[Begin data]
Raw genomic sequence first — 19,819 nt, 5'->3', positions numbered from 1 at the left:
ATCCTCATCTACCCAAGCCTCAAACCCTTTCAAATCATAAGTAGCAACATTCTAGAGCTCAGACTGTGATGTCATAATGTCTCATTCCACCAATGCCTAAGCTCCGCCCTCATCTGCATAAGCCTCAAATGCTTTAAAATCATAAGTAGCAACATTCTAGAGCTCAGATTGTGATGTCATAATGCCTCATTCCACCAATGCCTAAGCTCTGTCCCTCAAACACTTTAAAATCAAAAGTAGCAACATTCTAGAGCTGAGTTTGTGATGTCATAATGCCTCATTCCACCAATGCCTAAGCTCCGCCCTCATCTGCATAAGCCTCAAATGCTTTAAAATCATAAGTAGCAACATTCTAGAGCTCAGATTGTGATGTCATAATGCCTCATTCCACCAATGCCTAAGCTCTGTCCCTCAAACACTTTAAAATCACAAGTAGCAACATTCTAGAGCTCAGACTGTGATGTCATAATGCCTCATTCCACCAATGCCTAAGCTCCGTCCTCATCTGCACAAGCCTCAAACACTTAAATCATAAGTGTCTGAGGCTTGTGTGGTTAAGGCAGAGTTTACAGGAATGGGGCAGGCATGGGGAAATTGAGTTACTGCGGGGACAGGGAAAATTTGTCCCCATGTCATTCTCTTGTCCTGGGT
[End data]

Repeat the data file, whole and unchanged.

Raw genomic sequence first — 19,819 nt, 5'->3', positions numbered from 1 at the left:
ATCCTCATCTACCCAAGCCTCAAACCCTTTCAAATCATAAGTAGCAACATTCTAGAGCTCAGACTGTGATGTCATAATGTCTCATTCCACCAATGCCTAAGCTCCGCCCTCATCTGCATAAGCCTCAAATGCTTTAAAATCATAAGTAGCAACATTCTAGAGCTCAGATTGTGATGTCATAATGCCTCATTCCACCAATGCCTAAGCTCTGTCCCTCAAACACTTTAAAATCAAAAGTAGCAACATTCTAGAGCTGAGTTTGTGATGTCATAATGCCTCATTCCACCAATGCCTAAGCTCCGCCCTCATCTGCATAAGCCTCAAATGCTTTAAAATCATAAGTAGCAACATTCTAGAGCTCAGATTGTGATGTCATAATGCCTCATTCCACCAATGCCTAAGCTCTGTCCCTCAAACACTTTAAAATCACAAGTAGCAACATTCTAGAGCTCAGACTGTGATGTCATAATGCCTCATTCCACCAATGCCTAAGCTCCGTCCTCATCTGCACAAGCCTCAAACACTTAAATCATAAGTGTCTGAGGCTTGTGTGGTTAAGGCAGAGTTTACAGGAATGGGGCAGGCATGGGGAAATTGAGTTACTGCGGGGACAGGGAAAATTTGTCCCCATGTCATTCTCTTGTCCTGGGT